- Business Expo '94 will kick off Friday. The expo, showcasing more than 80 Sumter area businesses, will run Friday and Saturday. Expo attendees will not only have the chance to view products and services available from the participating businesses, but also to win door prizes and enjoy live entertainment.
- First, Red Square. Then, the White House lawn. Now Shaw Air Force Base joins the ranks of places where small single-engine planes have landed when they weren't supposed to. The pilot flying to Sumter to take a test for his pilot's license landed his plane at Shaw when he mistook the base for the Sumter Municipal Airport.
- Heather Fillmore, a Bates Middle School seventh-grader, has drawn a picture that may someday be reproduced 200 million times as a postal stamp. Fillmore, 12, is one of 102 semifinalists in a nationwide Environmental Stamp Design Contest, sponsored by the United States Postal Service and McDonald's restaurants.
- A town that spent the past 10 days looking for Susan Smith's two little boys has been left wondering what could cause a mother to allegedly kill her children. Mrs. Smith was to appear before a Circuit Judge to answer two murder charges. Arrest warrants issued said she confessed to killing her two children, Michael and Alex. "There is potential that a mental evaluation may be ordered by the court, so bond may be denied pending the results of the evaluation."
- For Sumterite Don Barrett, collecting classic 1950s Chevrolets is a way of reliving a simpler time. "Those of us who lived through that time have seen so much technology," Barrett said. "But there's just something about the 50s " It seems the only thing collectors like to do more than work on their cars is show them off and talk about them with other collectors.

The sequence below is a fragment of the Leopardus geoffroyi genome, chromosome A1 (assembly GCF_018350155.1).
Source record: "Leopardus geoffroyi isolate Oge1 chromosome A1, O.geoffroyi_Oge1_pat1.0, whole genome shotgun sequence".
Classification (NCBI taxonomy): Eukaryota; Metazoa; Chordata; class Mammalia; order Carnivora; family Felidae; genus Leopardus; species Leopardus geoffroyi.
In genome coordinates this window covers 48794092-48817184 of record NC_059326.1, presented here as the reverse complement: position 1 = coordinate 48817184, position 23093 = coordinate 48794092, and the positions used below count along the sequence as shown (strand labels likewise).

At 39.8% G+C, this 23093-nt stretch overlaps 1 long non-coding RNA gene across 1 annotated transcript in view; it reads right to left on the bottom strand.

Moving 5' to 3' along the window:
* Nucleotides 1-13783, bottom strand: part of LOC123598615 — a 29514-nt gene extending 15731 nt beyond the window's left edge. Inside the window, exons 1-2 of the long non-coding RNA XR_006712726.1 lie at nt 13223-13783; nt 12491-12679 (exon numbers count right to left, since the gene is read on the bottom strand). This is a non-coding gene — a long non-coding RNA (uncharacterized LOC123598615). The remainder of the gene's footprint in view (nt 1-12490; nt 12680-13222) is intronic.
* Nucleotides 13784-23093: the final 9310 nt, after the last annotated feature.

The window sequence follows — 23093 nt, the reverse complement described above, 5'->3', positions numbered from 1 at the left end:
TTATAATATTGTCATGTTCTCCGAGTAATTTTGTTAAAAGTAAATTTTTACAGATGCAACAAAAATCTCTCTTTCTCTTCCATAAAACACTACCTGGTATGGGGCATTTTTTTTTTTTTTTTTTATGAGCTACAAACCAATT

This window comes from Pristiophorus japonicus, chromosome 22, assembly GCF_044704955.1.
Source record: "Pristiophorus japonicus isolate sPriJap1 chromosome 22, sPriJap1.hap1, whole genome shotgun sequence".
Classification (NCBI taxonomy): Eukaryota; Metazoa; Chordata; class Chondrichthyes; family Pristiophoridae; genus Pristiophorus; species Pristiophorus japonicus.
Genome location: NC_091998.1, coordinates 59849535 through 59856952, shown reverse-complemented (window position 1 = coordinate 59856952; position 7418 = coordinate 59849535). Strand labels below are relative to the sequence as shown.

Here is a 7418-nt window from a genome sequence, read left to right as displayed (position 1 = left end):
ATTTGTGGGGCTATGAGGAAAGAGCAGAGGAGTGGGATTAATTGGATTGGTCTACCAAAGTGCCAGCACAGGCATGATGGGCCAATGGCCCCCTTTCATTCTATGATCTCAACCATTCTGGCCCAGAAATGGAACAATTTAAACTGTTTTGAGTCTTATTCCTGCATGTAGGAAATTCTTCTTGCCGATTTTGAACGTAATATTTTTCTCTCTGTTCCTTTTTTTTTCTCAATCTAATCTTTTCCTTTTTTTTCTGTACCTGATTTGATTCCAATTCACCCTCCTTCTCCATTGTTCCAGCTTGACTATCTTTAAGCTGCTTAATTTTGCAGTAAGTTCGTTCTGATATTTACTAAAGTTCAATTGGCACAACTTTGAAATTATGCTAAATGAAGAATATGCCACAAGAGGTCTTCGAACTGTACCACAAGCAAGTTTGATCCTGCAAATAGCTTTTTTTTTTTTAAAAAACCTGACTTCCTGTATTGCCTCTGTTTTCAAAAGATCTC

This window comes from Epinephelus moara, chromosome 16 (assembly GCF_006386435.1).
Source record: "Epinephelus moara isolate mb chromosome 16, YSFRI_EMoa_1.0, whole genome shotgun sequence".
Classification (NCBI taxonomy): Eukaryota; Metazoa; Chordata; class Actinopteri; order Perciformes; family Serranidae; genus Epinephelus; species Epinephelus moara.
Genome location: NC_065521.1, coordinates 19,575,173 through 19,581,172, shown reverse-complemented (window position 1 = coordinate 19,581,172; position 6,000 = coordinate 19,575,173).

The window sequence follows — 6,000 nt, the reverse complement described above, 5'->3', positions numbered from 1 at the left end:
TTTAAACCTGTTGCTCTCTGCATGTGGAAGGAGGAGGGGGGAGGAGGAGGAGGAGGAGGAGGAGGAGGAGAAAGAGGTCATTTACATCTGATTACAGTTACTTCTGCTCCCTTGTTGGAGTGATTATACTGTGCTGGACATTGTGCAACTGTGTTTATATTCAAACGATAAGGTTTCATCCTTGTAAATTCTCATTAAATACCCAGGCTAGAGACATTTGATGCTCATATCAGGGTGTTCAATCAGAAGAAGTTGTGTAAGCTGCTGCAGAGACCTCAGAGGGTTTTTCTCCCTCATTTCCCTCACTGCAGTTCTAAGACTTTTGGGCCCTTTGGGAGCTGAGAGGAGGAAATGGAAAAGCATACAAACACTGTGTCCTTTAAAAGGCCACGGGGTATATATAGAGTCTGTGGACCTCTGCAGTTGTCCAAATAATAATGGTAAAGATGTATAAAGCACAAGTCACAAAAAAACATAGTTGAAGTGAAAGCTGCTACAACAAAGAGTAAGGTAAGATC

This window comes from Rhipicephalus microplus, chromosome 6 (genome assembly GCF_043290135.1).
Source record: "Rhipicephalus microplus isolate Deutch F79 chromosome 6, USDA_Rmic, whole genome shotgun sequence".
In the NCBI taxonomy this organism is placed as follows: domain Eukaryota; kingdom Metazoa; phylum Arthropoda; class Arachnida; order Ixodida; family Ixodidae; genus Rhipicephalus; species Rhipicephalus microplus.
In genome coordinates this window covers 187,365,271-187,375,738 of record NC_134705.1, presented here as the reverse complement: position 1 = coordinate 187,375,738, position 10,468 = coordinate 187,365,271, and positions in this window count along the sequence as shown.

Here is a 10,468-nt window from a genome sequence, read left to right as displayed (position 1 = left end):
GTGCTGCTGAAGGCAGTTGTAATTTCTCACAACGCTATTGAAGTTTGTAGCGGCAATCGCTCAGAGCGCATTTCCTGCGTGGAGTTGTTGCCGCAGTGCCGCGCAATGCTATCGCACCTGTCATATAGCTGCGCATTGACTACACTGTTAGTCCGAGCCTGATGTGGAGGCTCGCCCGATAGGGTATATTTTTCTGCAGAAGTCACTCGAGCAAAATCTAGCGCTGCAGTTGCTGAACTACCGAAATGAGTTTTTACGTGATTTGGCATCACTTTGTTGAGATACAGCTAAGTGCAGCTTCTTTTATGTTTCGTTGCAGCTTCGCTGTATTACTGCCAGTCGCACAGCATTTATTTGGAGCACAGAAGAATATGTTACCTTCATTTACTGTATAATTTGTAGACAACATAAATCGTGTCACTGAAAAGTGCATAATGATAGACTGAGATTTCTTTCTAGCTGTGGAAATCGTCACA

- Students of all ages have long complained about changing clothes and running laps in the middle of the school day. The whining has continued over the years, but today's students have another problem: They are less physically fit than students were 20 years ago - or B.N. (Before Nintendo). Administrators say kids simply aren't interested in the program itself. "Kids by nature want to be physically active. We want to spark that interest and develop skills," said Dan Young, education associate for physical education at the state Department of Education.
- For about a week, Sumter High School football coach Tom Lewis talked about his team's problems with injuries. But after the Gamecocks thoroughly defeated archrival Hillcrest, Lewis will probably have a tough time getting anybody to sympathize with him. Sumter dominated from the start. Hillcrest forced the Gamecocks to punt on their opening possession, but the Wildcats' Donald Singleton fumbled on the return and Jason Wells recovered the ball at the Hillcrest 45-yard line.
- The dream of many South Carolina sportsmen to have a permanent location set aside for field trialing sporting dogs is now a reality, bringing with it a promise of significant economic benefits to the state. The H. Cooper Black Jr. Memorial Field Trial and Recreation Area, a 6,500-acre section of the San Hills State Forest in Chesterfield County, is in the initial states o f development, but is now open for field trial events.
- The Sumter County Sheriff's Department and the Sumter Police Department have received almost $300,000 in grants from the governor's office, primarily to fund a local war on drugs. The sheriff's department will establish a multi-jurisdictional drug task force with its $205,140 grant, Sheriff Tommy Mims said. The task force, comprised of Sumter, Lee and Clarendon County officers, will aim to "reduce or alleviate narcotics traffic in this area.